2. Apple touted the MacBook not only as being able to provide 16 million colors – false advertising, in any case – but as showing “colors simply unavailable on any other laptop” – deceptive at best.

    There have always been two possible outcomes if you accept that the dithering or grainyness is not just a product of a deranged imagination:

    1. Apple’s using sub-par displays but advertising them, in normal fashion, as if they’re the best thing since sliced bread.

    2. Apple’s in fact using perfectly good displays, but there’s a widespread QA issue, meaning that lots of displays are broken or not hooked up right.

    Both of these options mean that I as a customer am justified in my anger, and that replacements could be in order if Apple wants to save face.

    And once more: I may be wrong in the particular technical spec. I don’t have my MacBook handy now, and I didn’t at the time of writing, to be able to check on it, or I would have. If I’m mischaracterising the technical specs of the display, I apologize, and I will correct it, but my point as such still stands, since the suckiness of the display compared to an 18 months older laptop from the same company is apparent and not just a placebo effect.

    By Jesper · 2007.05.21 19:03

  16. Your claim that your Macbook’s screen is noticeably inferior to your PowerBook G4′s screen is questionable. In what way, specifically is it inferior? I also owned a PowerBook G4 and have been thrilled with both the panels I’ve had on my Macbook (I’ve had two because the first had to be replaced due to freezing in cold weather). There is definitely minor variation in the dither algorithms between panel manufacturers, I’ll grant you that. My first panel had a bit more noticeable dither in unified toolbars, but the difference is extremely small. The new panel also has dither there; it is just a small bit more subtle. Most people would never notice it on either display.

    The fact remains, no notebooks with screens smaller than 17 inches have full 8 bit color. When manufacturers advertise “millions of colors” or “16 million colors” they mean the 16.2 million simulated colors produced by a standard dither. If Apple is claiming “16.7 million colors,” that would be false advertising, but I’ve seen no evidence they’ve made that specific claim.

    By http://openid.aol.com/wodgy777 · 2007.05.21 19:20

  17. Questionable?

    It is noticeably inferior. I’ve seen both of them. I’ve viewed them side-by-side. The menu bar, in specific, exemplifies a type of gradient where the MacBook’s display is way, way worse off than the PowerBook’s display.

    Note that I’m not saying that your MacBook display is worse than your PowerBook display. If this is a case of defective displays, you may have gotten a good one; if this is a case of Apple using many display models and not all of them being great, you may again have gotten a good one. But please don’t play my display’s defect off as not being there – it is there, and it wasn’t ever not there.

    By Jesper · 2007.05.21 20:16

  18. not sure how useful this comment would be, but anyways. after reading this and some other articles on this issue I found out that my MBP is also “affected” by this issue. in addition to a grainy gradient, I also have a darker border around the screen, approx. 1-2 in wide – it appeared in December after screen replacement (I had some light spots on the screen). I was so happy that I finally got my laptop back (after three weeks in repair), that I didn’t bother to make noise about the border. But this time I thought “what the heck”. So I called Apple today, explained them my issue, and they told me that apparently my screen has to be replaced and I need to send it in to Apple. I asked whether it can be done with local “authorized service provider” and got a positive response. So I went to my local service provider, showed them my display, said that I already had spoken to Apple about that, and they agreed to replace my display (again, duh!). So now I’m waiting for the replacement part to arrive, and, hopefully, I’ll have a better screen then. PS I have AppleCare for the laptop. I think, it justified its purchase!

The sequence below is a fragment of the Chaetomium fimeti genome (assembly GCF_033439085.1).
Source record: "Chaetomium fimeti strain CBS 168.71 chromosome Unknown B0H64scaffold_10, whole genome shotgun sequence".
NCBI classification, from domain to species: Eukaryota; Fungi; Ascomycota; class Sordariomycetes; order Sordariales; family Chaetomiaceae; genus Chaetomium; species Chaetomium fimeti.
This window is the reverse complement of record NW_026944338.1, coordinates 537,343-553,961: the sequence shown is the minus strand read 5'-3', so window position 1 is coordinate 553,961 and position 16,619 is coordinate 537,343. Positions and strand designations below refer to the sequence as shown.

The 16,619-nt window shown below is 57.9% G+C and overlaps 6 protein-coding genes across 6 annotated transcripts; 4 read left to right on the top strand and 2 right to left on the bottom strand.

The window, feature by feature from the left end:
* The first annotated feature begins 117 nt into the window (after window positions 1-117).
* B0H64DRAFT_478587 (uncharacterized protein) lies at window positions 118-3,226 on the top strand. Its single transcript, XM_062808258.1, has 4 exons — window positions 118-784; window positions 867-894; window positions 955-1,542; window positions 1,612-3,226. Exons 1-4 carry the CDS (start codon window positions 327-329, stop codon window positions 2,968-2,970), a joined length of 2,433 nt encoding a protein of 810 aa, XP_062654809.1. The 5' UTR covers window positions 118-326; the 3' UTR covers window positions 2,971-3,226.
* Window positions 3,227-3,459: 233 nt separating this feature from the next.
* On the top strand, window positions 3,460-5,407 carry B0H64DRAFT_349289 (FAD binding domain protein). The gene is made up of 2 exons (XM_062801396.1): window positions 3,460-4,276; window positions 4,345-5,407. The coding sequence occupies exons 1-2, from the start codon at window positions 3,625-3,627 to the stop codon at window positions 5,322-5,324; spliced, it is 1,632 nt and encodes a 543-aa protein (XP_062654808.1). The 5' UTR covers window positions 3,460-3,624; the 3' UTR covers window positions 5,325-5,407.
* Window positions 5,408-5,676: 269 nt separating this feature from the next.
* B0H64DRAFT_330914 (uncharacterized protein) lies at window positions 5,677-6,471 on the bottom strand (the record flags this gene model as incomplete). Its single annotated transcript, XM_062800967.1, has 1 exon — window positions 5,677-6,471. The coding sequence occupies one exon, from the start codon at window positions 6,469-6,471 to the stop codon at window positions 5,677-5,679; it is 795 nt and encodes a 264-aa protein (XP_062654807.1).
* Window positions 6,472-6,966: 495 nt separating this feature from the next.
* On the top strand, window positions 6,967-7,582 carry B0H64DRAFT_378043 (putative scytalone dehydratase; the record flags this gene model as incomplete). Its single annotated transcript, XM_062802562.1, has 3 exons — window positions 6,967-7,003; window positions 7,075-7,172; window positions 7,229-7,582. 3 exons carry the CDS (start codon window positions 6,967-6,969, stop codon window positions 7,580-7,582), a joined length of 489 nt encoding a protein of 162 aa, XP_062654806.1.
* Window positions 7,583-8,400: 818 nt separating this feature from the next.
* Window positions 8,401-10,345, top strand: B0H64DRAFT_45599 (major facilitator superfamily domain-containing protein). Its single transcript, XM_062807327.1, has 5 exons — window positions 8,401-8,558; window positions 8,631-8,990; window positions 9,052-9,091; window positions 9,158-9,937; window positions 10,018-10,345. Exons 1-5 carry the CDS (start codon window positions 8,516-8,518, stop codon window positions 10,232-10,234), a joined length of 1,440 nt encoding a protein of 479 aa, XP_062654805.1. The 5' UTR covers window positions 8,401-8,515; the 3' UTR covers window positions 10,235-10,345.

By http://alexmak.myopenid.com/ · 2007.05.21 20:27

  19. [...] waffle → Hither and Dither Interesting read – want to look closer at mine now… (tags: apple mac macbook) Posted in del.icio.us links. [...]

    By Motherduce - Daily Links links for 2007-05-22 « · 2007.05.22 01:21

  20. I noticed significant graininess and sparkling due to dithering on a Macbook Pro 15″ with matte display. After returning it for a glossy display model, the sparkling wasn’t as predominant. However, the image is still rather grainy. When comparing the display to other PC laptops, you have to keep in mind that OS X currently displays at 72 DPI, so your focus on text is closer than in Windows at the default 96 DPI. I do feel that the dithering on the MBP display is worse than on the HP laptops I use for work.

    By klapton · 2007.05.23 17:40

  21. so regarding comment #18 today I had my display replaced. now it’s: b154pw01v0 au optronics aap9c60

    which is still capable of only 262k colors, but boy, what a difference. it’s so much brighter, the angle is much better – I guess it’s 178º – and in general the picture is better. when using Color LCD’s gradient feature, the gradient is smoother than it was. I don’t work with pictures professionally, so even the previous display was OK, but now it’s better and I am happy.

    By http://alexmak.myopenid.com/ · 2007.05.25 03:34